The panel on Cryptids (a species unknown to science, or believed extinct) covered both the panelists’ own inventions, and “real world cryptids”, from mythical (BigFoot) to real (recent discoveries of new species large mammals, as well as insects, amphibians, and funguses). One panellist didn’t want Bigfoot disproved, as belief in its existence is a valuable conservation tool! Cryptids are urbanising: they used to live in the wilderness, but that’s running out, so they are moving into our towns, just like foxes. Seanan McGuire recommended Warren Fahy’s Fragment, as like Jurassic Park with mantis shrimp: “If you want a fun book about tearing people apart, it’s brilliant!” But as the panel noted, many real species are being driven to extinction: “We people the wilderness with the monsters we want, while we are exterminating the real wonders.”
The Ultimate Urban Fantasy Panel followed on neatly from all this talk of Cryptids. Now the unknown species are wizards, elves, fairies, and whatnot. There was a discussion of how urban fantasy is different from paranormal romance: it was claimed that urban fantasy focuses more on the world-building, paranormal romance focuses on the relationships (although I suspect the real difference is “urban fantasy is stuff I like; paranormal romance is stuff I don’t like”). A jet-lagged Jim Butcher described how he’d come to write the Dresden Files. He had been writing a lot, but his writing professor didn’t like any of it (Roger Zelazny claimed that every writer learns by writing a million words of crap). So he set out to prove her wrong, by writing something that conformed to all the practices she advocated. He wrote a couple of chapters, and she said it was saleable! So he sat down and planned out a 20 book series…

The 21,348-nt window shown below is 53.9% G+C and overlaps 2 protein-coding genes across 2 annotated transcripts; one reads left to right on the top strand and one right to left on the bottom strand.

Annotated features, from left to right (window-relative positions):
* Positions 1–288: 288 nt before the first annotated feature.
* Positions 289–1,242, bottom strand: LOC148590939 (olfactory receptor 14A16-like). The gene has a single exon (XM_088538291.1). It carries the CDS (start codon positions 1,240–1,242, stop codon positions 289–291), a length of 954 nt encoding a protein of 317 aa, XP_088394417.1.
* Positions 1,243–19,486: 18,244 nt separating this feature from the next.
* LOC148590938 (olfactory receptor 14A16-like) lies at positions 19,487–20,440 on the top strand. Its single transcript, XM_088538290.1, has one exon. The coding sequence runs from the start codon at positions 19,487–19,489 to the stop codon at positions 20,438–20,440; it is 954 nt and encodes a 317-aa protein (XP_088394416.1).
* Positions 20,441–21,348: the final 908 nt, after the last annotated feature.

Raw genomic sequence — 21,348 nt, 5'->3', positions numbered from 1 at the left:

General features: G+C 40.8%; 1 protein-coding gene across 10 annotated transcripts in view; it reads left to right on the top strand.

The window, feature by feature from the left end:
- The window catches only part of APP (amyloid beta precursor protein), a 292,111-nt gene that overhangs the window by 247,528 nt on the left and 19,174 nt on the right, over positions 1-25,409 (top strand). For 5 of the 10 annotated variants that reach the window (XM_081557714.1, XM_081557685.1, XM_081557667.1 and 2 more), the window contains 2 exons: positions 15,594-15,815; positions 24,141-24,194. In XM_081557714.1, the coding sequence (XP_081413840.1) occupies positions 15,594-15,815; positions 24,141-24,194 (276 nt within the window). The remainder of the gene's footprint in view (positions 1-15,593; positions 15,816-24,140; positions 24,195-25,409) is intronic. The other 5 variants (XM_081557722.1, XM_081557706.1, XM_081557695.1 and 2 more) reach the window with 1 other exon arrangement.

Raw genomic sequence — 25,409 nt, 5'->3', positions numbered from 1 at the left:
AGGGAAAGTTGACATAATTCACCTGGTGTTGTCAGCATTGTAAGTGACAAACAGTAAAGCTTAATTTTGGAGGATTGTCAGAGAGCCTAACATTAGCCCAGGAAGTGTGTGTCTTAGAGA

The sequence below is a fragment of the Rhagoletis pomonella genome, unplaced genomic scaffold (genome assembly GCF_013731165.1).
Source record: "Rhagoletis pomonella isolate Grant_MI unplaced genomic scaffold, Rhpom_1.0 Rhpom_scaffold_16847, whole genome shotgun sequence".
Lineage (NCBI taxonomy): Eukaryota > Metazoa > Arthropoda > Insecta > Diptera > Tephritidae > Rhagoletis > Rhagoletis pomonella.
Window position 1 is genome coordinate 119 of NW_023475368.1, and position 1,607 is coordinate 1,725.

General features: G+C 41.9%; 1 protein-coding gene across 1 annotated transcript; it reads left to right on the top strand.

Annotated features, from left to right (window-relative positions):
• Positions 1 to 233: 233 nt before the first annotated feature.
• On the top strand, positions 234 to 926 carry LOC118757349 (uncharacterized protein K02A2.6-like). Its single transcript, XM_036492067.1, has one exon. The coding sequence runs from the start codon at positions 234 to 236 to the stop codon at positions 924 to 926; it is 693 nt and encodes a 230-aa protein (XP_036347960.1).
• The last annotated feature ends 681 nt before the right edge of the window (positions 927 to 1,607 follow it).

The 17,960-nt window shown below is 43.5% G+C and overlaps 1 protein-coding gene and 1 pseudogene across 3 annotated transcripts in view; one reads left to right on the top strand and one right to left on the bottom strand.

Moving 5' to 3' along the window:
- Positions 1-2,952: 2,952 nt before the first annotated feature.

We rounded the evening off with a performance of John Robertson’s The Dark Room, a combination of stand up comedy and text based adventure where all routes (seemingly) end in DEATH. Hilarious!